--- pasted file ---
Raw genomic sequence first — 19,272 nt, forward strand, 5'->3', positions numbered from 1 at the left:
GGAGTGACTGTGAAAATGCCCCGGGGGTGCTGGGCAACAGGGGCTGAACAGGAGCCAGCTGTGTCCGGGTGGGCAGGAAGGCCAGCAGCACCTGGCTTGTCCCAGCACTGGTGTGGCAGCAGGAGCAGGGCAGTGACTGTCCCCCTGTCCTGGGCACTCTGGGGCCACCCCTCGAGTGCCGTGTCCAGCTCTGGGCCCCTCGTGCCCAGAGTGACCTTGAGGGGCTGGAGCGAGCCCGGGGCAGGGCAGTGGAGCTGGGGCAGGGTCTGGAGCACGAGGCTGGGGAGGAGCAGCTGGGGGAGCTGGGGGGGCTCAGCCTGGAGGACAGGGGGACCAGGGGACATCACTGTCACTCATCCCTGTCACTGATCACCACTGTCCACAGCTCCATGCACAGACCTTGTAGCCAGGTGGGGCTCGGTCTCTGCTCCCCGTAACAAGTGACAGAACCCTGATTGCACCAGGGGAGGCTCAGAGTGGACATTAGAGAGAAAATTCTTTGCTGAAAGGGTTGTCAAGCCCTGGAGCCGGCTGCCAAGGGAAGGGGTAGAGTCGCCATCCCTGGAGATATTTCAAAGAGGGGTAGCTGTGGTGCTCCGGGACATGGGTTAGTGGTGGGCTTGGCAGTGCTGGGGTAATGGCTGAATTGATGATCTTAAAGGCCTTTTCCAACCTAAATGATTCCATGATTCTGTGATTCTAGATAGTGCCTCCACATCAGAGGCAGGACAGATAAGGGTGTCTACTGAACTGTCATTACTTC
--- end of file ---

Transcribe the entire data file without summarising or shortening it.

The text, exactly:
Raw genomic sequence first — 19,272 nt, forward strand, 5'->3', positions numbered from 1 at the left:
GGAGTGACTGTGAAAATGCCCCGGGGGTGCTGGGCAACAGGGGCTGAACAGGAGCCAGCTGTGTCCGGGTGGGCAGGAAGGCCAGCAGCACCTGGCTTGTCCCAGCACTGGTGTGGCAGCAGGAGCAGGGCAGTGACTGTCCCCCTGTCCTGGGCACTCTGGGGCCACCCCTCGAGTGCCGTGTCCAGCTCTGGGCCCCTCGTGCCCAGAGTGACCTTGAGGGGCTGGAGCGAGCCCGGGGCAGGGCAGTGGAGCTGGGGCAGGGTCTGGAGCACGAGGCTGGGGAGGAGCAGCTGGGGGAGCTGGGGGGGCTCAGCCTGGAGGACAGGGGGACCAGGGGACATCACTGTCACTCATCCCTGTCACTGATCACCACTGTCCACAGCTCCATGCACAGACCTTGTAGCCAGGTGGGGCTCGGTCTCTGCTCCCCGTAACAAGTGACAGAACCCTGATTGCACCAGGGGAGGCTCAGAGTGGACATTAGAGAGAAAATTCTTTGCTGAAAGGGTTGTCAAGCCCTGGAGCCGGCTGCCAAGGGAAGGGGTAGAGTCGCCATCCCTGGAGATATTTCAAAGAGGGGTAGCTGTGGTGCTCCGGGACATGGGTTAGTGGTGGGCTTGGCAGTGCTGGGGTAATGGCTGAATTGATGATCTTAAAGGCCTTTTCCAACCTAAATGATTCCATGATTCTGTGATTCTAGATAGTGCCTCCACATCAGAGGCAGGACAGATAAGGGTGTCTACTGAACTGTCATTACTTC